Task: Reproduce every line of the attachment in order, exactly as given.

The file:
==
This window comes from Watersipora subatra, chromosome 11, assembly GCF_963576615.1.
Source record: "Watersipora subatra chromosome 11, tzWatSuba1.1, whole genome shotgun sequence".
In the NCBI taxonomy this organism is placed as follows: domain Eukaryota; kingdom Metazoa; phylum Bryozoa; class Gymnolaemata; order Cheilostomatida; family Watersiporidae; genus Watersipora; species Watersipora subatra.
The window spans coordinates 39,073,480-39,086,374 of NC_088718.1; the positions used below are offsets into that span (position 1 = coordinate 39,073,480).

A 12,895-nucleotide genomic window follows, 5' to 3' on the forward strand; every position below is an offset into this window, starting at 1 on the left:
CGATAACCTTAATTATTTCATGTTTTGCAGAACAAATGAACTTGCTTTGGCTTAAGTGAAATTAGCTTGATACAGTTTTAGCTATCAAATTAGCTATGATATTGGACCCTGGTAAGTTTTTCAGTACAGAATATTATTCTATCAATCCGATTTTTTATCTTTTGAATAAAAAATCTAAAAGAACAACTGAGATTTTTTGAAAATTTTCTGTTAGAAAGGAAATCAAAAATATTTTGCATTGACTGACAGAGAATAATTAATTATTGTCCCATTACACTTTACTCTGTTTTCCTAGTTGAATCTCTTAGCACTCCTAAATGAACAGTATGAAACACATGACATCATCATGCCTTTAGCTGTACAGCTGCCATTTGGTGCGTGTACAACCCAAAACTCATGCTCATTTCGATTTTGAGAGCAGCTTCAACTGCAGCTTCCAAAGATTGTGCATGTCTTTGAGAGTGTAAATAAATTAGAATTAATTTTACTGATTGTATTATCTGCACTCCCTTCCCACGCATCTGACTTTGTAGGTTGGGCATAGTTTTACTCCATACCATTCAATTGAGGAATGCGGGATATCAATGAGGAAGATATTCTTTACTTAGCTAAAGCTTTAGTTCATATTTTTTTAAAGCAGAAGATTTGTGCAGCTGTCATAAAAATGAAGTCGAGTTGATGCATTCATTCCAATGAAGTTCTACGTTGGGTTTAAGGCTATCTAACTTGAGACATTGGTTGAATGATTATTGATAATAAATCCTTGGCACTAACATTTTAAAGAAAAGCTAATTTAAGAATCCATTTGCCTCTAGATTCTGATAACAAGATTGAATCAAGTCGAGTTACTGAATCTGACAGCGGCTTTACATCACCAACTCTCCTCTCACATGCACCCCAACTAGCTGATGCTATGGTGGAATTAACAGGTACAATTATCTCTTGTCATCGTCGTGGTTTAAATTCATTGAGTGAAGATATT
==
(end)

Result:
This window comes from Watersipora subatra, chromosome 11, assembly GCF_963576615.1.
Source record: "Watersipora subatra chromosome 11, tzWatSuba1.1, whole genome shotgun sequence".
In the NCBI taxonomy this organism is placed as follows: domain Eukaryota; kingdom Metazoa; phylum Bryozoa; class Gymnolaemata; order Cheilostomatida; family Watersiporidae; genus Watersipora; species Watersipora subatra.
The window spans coordinates 39,073,480-39,086,374 of NC_088718.1; the positions used below are offsets into that span (position 1 = coordinate 39,073,480).

A 12,895-nucleotide genomic window follows, 5' to 3' on the forward strand; every position below is an offset into this window, starting at 1 on the left:
CGATAACCTTAATTATTTCATGTTTTGCAGAACAAATGAACTTGCTTTGGCTTAAGTGAAATTAGCTTGATACAGTTTTAGCTATCAAATTAGCTATGATATTGGACCCTGGTAAGTTTTTCAGTACAGAATATTATTCTATCAATCCGATTTTTTATCTTTTGAATAAAAAATCTAAAAGAACAACTGAGATTTTTTGAAAATTTTCTGTTAGAAAGGAAATCAAAAATATTTTGCATTGACTGACAGAGAATAATTAATTATTGTCCCATTACACTTTACTCTGTTTTCCTAGTTGAATCTCTTAGCACTCCTAAATGAACAGTATGAAACACATGACATCATCATGCCTTTAGCTGTACAGCTGCCATTTGGTGCGTGTACAACCCAAAACTCATGCTCATTTCGATTTTGAGAGCAGCTTCAACTGCAGCTTCCAAAGATTGTGCATGTCTTTGAGAGTGTAAATAAATTAGAATTAATTTTACTGATTGTATTATCTGCACTCCCTTCCCACGCATCTGACTTTGTAGGTTGGGCATAGTTTTACTCCATACCATTCAATTGAGGAATGCGGGATATCAATGAGGAAGATATTCTTTACTTAGCTAAAGCTTTAGTTCATATTTTTTTAAAGCAGAAGATTTGTGCAGCTGTCATAAAAATGAAGTCGAGTTGATGCATTCATTCCAATGAAGTTCTACGTTGGGTTTAAGGCTATCTAACTTGAGACATTGGTTGAATGATTATTGATAATAAATCCTTGGCACTAACATTTTAAAGAAAAGCTAATTTAAGAATCCATTTGCCTCTAGATTCTGATAACAAGATTGAATCAAGTCGAGTTACTGAATCTGACAGCGGCTTTACATCACCAACTCTCCTCTCACATGCACCCCAACTAGCTGATGCTATGGTGGAATTAACAGGTACAATTATCTCTTGTCATCGTCGTGGTTTAAATTCATTGAGTGAAGATATT